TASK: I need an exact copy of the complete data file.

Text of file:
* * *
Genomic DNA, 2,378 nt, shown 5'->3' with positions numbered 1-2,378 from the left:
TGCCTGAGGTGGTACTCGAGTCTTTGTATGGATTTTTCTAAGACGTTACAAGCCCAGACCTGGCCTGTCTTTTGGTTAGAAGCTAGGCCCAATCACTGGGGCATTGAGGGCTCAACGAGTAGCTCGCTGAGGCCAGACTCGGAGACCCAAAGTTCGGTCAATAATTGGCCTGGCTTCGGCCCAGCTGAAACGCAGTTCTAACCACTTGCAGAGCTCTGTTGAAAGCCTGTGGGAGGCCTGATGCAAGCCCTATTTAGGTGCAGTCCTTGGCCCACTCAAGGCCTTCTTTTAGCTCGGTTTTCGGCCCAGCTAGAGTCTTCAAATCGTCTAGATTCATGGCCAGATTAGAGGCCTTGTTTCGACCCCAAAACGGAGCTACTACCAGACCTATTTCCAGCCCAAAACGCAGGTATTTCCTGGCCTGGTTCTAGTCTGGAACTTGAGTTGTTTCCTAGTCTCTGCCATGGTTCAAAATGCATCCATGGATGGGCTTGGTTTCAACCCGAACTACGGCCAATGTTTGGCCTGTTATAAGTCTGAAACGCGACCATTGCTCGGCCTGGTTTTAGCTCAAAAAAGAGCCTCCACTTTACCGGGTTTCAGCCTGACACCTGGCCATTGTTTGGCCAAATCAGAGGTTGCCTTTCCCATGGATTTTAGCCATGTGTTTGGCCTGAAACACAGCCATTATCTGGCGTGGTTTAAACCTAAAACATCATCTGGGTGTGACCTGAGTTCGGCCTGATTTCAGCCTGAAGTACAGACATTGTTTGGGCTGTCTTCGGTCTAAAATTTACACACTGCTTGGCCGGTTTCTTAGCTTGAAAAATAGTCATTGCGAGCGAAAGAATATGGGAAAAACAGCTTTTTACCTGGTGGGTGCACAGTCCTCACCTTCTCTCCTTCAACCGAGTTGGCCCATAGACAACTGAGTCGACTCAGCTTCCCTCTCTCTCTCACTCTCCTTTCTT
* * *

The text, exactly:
Genomic DNA, 2,378 nt, shown 5'->3' with positions numbered 1-2,378 from the left:
TGCCTGAGGTGGTACTCGAGTCTTTGTATGGATTTTTCTAAGACGTTACAAGCCCAGACCTGGCCTGTCTTTTGGTTAGAAGCTAGGCCCAATCACTGGGGCATTGAGGGCTCAACGAGTAGCTCGCTGAGGCCAGACTCGGAGACCCAAAGTTCGGTCAATAATTGGCCTGGCTTCGGCCCAGCTGAAACGCAGTTCTAACCACTTGCAGAGCTCTGTTGAAAGCCTGTGGGAGGCCTGATGCAAGCCCTATTTAGGTGCAGTCCTTGGCCCACTCAAGGCCTTCTTTTAGCTCGGTTTTCGGCCCAGCTAGAGTCTTCAAATCGTCTAGATTCATGGCCAGATTAGAGGCCTTGTTTCGACCCCAAAACGGAGCTACTACCAGACCTATTTCCAGCCCAAAACGCAGGTATTTCCTGGCCTGGTTCTAGTCTGGAACTTGAGTTGTTTCCTAGTCTCTGCCATGGTTCAAAATGCATCCATGGATGGGCTTGGTTTCAACCCGAACTACGGCCAATGTTTGGCCTGTTATAAGTCTGAAACGCGACCATTGCTCGGCCTGGTTTTAGCTCAAAAAAGAGCCTCCACTTTACCGGGTTTCAGCCTGACACCTGGCCATTGTTTGGCCAAATCAGAGGTTGCCTTTCCCATGGATTTTAGCCATGTGTTTGGCCTGAAACACAGCCATTATCTGGCGTGGTTTAAACCTAAAACATCATCTGGGTGTGACCTGAGTTCGGCCTGATTTCAGCCTGAAGTACAGACATTGTTTGGGCTGTCTTCGGTCTAAAATTTACACACTGCTTGGCCGGTTTCTTAGCTTGAAAAATAGTCATTGCGAGCGAAAGAATATGGGAAAAACAGCTTTTTACCTGGTGGGTGCACAGTCCTCACCTTCTCTCCTTCAACCGAGTTGGCCCATAGACAACTGAGTCGACTCAGCTTCCCTCTCTCTCTCACTCTCCTTTCTT